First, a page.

Monday, September 10, 2012
Ungluing the camera from our faces.
We see something that interests us, we raise the camera, squint through the viewfinder and snap our photo. That is how most of us took our photographs in the past and perhaps we maintain the habit when there are now other ways available. Learned habits of operation can be so valuable in that tight moment when so many things must jump into line before we trip the shutter, but they can also be narrow channels, like blinders on a horse, that have us taking the same basic images over and over again. We live in the age of the automated digital camera however and many new ways of operating our cameras are available.
The small cameras that have no viewfinder but a screen on the back break the to-the-eye habit and we can now hold the camera high over our heads to see over the crowd. Focus, exposure, shutter speed and ISO take care of themselves. We hold our little cameras at arms length to take our own likeness. What fun and what freedom! What we forget is that our more pricy and bulky DSLR can do the same without reference to the viewfinder. That lovely little flower in the dewy meadow? No need to lie down and get wet. But no need to hand over all decision making to the camera either: On aperture priority for example one can control ISO as usual, decide on depth of field and preferred metering zone. Shutter speed a little slow? We can think again about which combination of settings will serve us best, but one does not have to operate from eye level.
When photographing within a crowd there is a natural tendency to step off to the side and use a telephoto lens to catch our subjects unaware but there are other ways of releasing the shutter; by holding the camera at waist level on its strap and mingling with the crowd for example: a wide angle, smaller aperture for greater depth of field, a finger on the shutter release to unobtrusively focus and snap. Of course we can hold our camera over our heads or down beside our feet, we can pan with our moving subjects, try with or without the vibration reduction on,and deliberately under or over expose. We may also choose to involve our subjects in the photographic process by engaging them in conversation and then taking their photo with their co-operation. The sky is the limit and back in our 'photo-shop' program there are so many adjustments we can make.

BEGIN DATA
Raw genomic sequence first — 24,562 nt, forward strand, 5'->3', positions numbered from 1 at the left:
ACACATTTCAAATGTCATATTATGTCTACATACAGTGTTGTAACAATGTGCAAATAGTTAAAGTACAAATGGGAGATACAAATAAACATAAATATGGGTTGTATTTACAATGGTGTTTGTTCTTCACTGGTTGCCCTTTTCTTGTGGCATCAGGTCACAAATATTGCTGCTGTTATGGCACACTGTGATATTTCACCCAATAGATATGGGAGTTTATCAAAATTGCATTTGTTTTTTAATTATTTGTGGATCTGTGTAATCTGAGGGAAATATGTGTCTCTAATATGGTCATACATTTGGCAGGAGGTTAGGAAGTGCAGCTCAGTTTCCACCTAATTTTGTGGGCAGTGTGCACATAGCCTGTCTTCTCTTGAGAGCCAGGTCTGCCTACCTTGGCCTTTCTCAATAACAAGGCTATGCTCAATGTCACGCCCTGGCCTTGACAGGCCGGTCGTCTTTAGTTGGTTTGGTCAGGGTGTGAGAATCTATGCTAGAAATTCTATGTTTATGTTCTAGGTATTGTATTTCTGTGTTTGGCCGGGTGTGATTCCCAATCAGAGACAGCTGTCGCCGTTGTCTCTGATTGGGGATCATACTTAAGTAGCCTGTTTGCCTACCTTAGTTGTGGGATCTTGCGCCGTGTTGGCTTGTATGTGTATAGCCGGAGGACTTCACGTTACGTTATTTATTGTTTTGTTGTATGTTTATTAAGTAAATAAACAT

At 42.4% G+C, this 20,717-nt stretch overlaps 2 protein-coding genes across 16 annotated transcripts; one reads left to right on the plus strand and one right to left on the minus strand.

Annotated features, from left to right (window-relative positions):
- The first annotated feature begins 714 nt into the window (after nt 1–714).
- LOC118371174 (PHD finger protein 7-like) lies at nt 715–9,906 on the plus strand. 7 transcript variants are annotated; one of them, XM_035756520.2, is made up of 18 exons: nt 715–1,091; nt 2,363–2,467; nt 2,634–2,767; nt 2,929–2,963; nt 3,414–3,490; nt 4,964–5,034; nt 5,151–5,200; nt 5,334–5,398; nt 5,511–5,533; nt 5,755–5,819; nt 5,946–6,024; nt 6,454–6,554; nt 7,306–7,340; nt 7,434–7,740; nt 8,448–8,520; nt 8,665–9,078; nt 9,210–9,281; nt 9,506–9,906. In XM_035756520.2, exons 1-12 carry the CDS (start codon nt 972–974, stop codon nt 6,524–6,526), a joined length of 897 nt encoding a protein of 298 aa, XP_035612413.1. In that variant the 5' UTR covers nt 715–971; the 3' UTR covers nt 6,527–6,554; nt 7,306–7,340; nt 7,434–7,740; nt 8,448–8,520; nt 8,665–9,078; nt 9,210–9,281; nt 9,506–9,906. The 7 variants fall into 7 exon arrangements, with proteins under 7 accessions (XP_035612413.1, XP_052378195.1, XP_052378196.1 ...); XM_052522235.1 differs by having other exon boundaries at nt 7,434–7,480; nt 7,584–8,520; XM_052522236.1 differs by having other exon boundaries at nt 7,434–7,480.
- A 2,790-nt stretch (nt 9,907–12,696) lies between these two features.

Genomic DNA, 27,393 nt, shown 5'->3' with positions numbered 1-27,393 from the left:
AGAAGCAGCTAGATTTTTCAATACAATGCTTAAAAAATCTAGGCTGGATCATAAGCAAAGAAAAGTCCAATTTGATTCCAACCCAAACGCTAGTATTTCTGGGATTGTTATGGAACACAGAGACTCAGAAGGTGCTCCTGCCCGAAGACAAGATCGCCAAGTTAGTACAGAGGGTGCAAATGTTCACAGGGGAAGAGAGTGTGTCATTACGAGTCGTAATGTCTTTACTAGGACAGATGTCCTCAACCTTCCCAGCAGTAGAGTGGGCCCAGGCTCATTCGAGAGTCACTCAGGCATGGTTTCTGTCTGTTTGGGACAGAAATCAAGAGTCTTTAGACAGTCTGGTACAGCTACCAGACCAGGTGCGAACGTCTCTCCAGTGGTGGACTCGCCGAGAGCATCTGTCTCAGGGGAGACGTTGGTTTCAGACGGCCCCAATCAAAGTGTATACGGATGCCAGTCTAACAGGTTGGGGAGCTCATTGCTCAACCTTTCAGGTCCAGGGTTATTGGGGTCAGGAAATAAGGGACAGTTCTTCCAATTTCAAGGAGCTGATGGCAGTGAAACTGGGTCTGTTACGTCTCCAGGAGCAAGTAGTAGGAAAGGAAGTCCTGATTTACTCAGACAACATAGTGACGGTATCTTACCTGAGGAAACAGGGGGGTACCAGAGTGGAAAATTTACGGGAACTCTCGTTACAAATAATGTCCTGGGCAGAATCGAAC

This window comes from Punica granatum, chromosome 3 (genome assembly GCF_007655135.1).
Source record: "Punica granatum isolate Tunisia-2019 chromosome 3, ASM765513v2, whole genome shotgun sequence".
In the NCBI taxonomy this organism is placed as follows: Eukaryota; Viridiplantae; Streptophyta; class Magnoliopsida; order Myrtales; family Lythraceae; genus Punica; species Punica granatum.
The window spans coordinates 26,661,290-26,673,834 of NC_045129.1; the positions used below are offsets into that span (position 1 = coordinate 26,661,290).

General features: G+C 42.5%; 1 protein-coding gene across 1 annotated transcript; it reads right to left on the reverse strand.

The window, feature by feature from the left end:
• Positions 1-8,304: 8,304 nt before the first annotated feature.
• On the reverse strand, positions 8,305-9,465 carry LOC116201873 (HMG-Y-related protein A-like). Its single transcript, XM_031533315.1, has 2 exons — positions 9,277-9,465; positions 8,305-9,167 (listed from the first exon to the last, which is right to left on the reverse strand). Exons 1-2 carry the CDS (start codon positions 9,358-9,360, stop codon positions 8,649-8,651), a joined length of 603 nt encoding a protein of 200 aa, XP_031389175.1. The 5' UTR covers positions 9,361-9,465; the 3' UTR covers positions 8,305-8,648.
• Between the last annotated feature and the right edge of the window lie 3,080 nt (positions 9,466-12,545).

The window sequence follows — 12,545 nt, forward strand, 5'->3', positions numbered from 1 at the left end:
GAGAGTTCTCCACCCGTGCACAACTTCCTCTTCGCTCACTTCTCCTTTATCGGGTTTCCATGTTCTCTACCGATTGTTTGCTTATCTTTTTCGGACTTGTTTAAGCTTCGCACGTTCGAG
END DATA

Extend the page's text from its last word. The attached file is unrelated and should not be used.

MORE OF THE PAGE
Composition is a tool of communication.
We do learn one very important skill while doing this kind of off-the-cuff photography: we must be able to visualize what an image will look like from another perspective, to frame in our minds eye rather than using the viewfinder. In fact all photos are taken by our minds with the machine doing the work we ask of it. We learn quickly that our photograph is a construct, a creation, and not simply a record of reality and that we are in control of what it is communicating.